You keep referring to what Vallance said but there is nothing inherently flawed in the quote that you use. It was the aim of not just this country but virtually everywhere to 'flatten the peak' not eliminate all cases completely (which couldn’t have been done then as it can’t be done now). Yes it was very clumsy the way he put it but then he’s a scientist not a politician and the very phrase ‘herd immunity’ has a bad connotations as if we’re animals or livestock . I refer back to the article I cited written in March 2020 ‘ “ People have misinterpreted the phrase herd immunity as meaning that we’re going to have an epidemic to get people infected,” says Graham Medley at the London School of Hygiene and Tropical Medicine.

To be fair to Matt Hancock (it's difficult but we should try ;) ) as that article points out he did say in March 2020 after Vallance's comments “Herd immunity is not our goal or policy.” ….. So if the science advice from Sage was to simply ‘flatten the curve’ then fair enough .....but it was government that took away the main tool to follow that advice by effectively abandoning track and trace for reasons still unexplained.

The other quote from the Sage advice on March 5th is much harder to understand now let alone defend – although the second sentence somewhat contradicts the first :-
“SAGE agreed there is no evidence to suggest that banning very large gatherings would reduce transmission. Preventing all social interaction in public spaces, including restaurants and bars, would have an effect, but would be very difficult to implement.”
How can there be “no evidence” banning large gatherings would reduce transmission but preventing social interactions in bars “would have an effect”? ….

But that aside it then leads on to the point about their how they were gathering this advice, how they were running the meetings, who they were listening to and why they were so secretive about it. There were many, many voices of scientists and non-scientists alike at the time who were horrified at allowing Cheltenham, Liverpool etc. I remember one expert (can’t remember who now) on Question Time absolutely incensed about it. Yes, I quite take your point of course that you can’t run any kind of project by having a massive unwieldy group all wanting to have their say. You do have to limit the number to a core group especially when time is of the essence. But if I want advice on a highly technical matter and I then become aware that the expert I’ve just listened to is being flatly contradicted by many others apparently equally qualified then the very least I would do would be to challenge him/her and seek out the alternative view and also think through the possible consequences if ‘my’ guy is wrong. There is a real danger that such closed groups develop an ‘insider’ and ‘outsider’ mindset, and the scientists need to ‘stay onside’ once policy is developed – which is the complete antithesis of how the scientific method should work i.e. any view or opinion should be held lightly and dispassionately, all information on which it’s based should be made freely available and challenge and alternative views actively sought. What I think clearly happened here is that the scientists got sucked into the typical politicians' world of a bunker-mentality, paranoid about security and criticism...and with Dominic Cummings helping to run the show and part of Sage (I still find that simply UN-BE-LIE-VABLE ) then is it any wonder?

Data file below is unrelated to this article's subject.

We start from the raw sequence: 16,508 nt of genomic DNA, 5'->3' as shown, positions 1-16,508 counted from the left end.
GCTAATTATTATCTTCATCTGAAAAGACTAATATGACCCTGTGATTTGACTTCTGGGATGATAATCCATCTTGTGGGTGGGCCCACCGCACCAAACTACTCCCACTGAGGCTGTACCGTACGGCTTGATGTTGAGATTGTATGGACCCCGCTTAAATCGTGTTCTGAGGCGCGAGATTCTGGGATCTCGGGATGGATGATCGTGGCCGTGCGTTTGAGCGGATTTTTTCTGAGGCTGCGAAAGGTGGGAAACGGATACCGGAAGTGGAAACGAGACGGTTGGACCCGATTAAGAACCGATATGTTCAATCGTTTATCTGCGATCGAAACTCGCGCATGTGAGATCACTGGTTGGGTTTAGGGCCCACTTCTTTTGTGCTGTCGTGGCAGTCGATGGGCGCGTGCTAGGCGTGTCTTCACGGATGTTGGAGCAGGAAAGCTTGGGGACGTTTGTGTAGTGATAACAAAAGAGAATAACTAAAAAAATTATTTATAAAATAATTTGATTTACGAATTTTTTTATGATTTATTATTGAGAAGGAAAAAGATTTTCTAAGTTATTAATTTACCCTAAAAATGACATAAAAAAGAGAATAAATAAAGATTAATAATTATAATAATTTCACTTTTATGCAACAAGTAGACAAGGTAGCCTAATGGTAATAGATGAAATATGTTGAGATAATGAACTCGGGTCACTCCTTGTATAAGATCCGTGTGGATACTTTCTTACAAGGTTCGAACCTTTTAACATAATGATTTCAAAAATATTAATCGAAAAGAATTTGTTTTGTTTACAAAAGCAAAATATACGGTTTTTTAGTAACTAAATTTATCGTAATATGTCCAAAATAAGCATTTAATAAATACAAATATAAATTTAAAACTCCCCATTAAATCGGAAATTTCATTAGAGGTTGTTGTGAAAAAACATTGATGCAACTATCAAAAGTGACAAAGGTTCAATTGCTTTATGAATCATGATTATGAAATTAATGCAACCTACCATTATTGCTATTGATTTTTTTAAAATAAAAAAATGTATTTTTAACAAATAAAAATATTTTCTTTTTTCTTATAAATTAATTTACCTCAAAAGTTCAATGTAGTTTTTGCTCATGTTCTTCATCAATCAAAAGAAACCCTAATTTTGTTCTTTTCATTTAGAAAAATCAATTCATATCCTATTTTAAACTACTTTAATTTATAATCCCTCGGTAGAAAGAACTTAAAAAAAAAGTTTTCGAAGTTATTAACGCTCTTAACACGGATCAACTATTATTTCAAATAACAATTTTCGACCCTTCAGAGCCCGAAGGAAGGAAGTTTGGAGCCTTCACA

The buck has to stop squarely with the government. It's beyond dispute (surely?) they made a mess of the tests and trace, were criminally negligent in releasing of covid patients into care homes, cocked up the September/ Christmas easing of restrictions and most recently made a massive mistake in allowing free arrivals from India for weeks after denying access from Bangladesh and Pakistan (but don't you dare suggest that was because Boris was planning a high profile trip to Mumbai! ...Oh No!.No!.No!). You can't blame scientists for any of that and my contention is that even the first wave was fraught with incompetence and muddle that can't simply be waved away by saying "we were only following the science advice".
 
Nov 15, 2011
1,847
221
it was Rory Stewart at the very start of the pandemic in March 2020 who said :

“We’re going to shut schools. The Government doesn’t want to shut schools but we are going to shut schools and the Easter holiday is coming so why wait two weeks - why not shut them now? Number two, gatherings need to stop. Number three, people need to start self-isolating. They need to start working from home.

This is literally the most serious epidemic that we have faced since the end of the First World War and ultimately you can use the police to enforce that and you can call in the military to support in this kind of emergency.”

Just imagine what the death toll would be if he'd won the leadership race. And he was actually a Conservative unlike the cultists running the clown show now.